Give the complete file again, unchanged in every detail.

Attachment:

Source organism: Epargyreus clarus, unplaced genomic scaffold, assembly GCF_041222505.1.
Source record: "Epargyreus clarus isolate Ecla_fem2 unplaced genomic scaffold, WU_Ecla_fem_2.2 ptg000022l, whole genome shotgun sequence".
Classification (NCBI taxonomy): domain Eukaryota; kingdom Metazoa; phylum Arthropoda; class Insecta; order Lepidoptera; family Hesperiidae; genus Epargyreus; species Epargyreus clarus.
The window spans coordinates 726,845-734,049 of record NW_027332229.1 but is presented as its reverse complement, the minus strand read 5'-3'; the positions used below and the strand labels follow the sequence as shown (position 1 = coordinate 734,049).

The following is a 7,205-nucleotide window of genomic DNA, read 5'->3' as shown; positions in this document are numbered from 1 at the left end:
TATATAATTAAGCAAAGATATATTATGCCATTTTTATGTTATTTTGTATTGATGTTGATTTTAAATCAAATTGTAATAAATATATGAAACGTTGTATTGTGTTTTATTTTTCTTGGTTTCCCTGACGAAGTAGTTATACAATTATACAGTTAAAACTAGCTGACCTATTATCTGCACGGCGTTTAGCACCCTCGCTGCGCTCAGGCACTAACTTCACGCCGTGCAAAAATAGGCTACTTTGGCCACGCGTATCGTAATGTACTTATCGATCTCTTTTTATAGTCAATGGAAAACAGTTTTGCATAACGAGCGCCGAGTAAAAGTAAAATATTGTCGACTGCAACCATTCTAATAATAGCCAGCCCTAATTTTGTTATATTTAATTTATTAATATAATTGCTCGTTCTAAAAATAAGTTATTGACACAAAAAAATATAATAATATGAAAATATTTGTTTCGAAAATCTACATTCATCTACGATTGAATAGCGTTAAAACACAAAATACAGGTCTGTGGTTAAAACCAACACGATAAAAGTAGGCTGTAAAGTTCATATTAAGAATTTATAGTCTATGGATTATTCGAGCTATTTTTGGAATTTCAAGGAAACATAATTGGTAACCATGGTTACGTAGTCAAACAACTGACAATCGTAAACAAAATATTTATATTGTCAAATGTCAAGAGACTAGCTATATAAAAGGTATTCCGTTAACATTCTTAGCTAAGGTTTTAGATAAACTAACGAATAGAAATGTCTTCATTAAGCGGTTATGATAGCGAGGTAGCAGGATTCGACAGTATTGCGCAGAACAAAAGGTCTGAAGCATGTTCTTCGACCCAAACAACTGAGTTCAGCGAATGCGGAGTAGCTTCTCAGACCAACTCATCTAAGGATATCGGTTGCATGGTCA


Source organism: Epargyreus clarus, unplaced genomic scaffold, assembly GCF_041222505.1.
Source record: "Epargyreus clarus isolate Ecla_fem2 unplaced genomic scaffold, WU_Ecla_fem_2.2 ptg000022l, whole genome shotgun sequence".
Classification (NCBI taxonomy): domain Eukaryota; kingdom Metazoa; phylum Arthropoda; class Insecta; order Lepidoptera; family Hesperiidae; genus Epargyreus; species Epargyreus clarus.
The window spans coordinates 726,845-734,049 of record NW_027332229.1 but is presented as its reverse complement, the minus strand read 5'-3'; the positions used below and the strand labels follow the sequence as shown (position 1 = coordinate 734,049).

The following is a 7,205-nucleotide window of genomic DNA, read 5'->3' as shown; positions in this document are numbered from 1 at the left end:
TATATAATTAAGCAAAGATATATTATGCCATTTTTATGTTATTTTGTATTGATGTTGATTTTAAATCAAATTGTAATAAATATATGAAACGTTGTATTGTGTTTTATTTTTCTTGGTTTCCCTGACGAAGTAGTTATACAATTATACAGTTAAAACTAGCTGACCTATTATCTGCACGGCGTTTAGCACCCTCGCTGCGCTCAGGCACTAACTTCACGCCGTGCAAAAATAGGCTACTTTGGCCACGCGTATCGTAATGTACTTATCGATCTCTTTTTATAGTCAATGGAAAACAGTTTTGCATAACGAGCGCCGAGTAAAAGTAAAATATTGTCGACTGCAACCATTCTAATAATAGCCAGCCCTAATTTTGTTATATTTAATTTATTAATATAATTGCTCGTTCTAAAAATAAGTTATTGACACAAAAAAATATAATAATATGAAAATATTTGTTTCGAAAATCTACATTCATCTACGATTGAATAGCGTTAAAACACAAAATACAGGTCTGTGGTTAAAACCAACACGATAAAAGTAGGCTGTAAAGTTCATATTAAGAATTTATAGTCTATGGATTATTCGAGCTATTTTTGGAATTTCAAGGAAACATAATTGGTAACCATGGTTACGTAGTCAAACAACTGACAATCGTAAACAAAATATTTATATTGTCAAATGTCAAGAGACTAGCTATATAAAAGGTATTCCGTTAACATTCTTAGCTAAGGTTTTAGATAAACTAACGAATAGAAATGTCTTCATTAAGCGGTTATGATAGCGAGGTAGCAGGATTCGACAGTATTGCGCAGAACAAAAGGTCTGAAGCATGTTCTTCGACCCAAACAACTGAGTTCAGCGAATGCGGAGTAGCTTCTCAGACCAACTCATCTAAGGATATCGGTTGCATGGTCA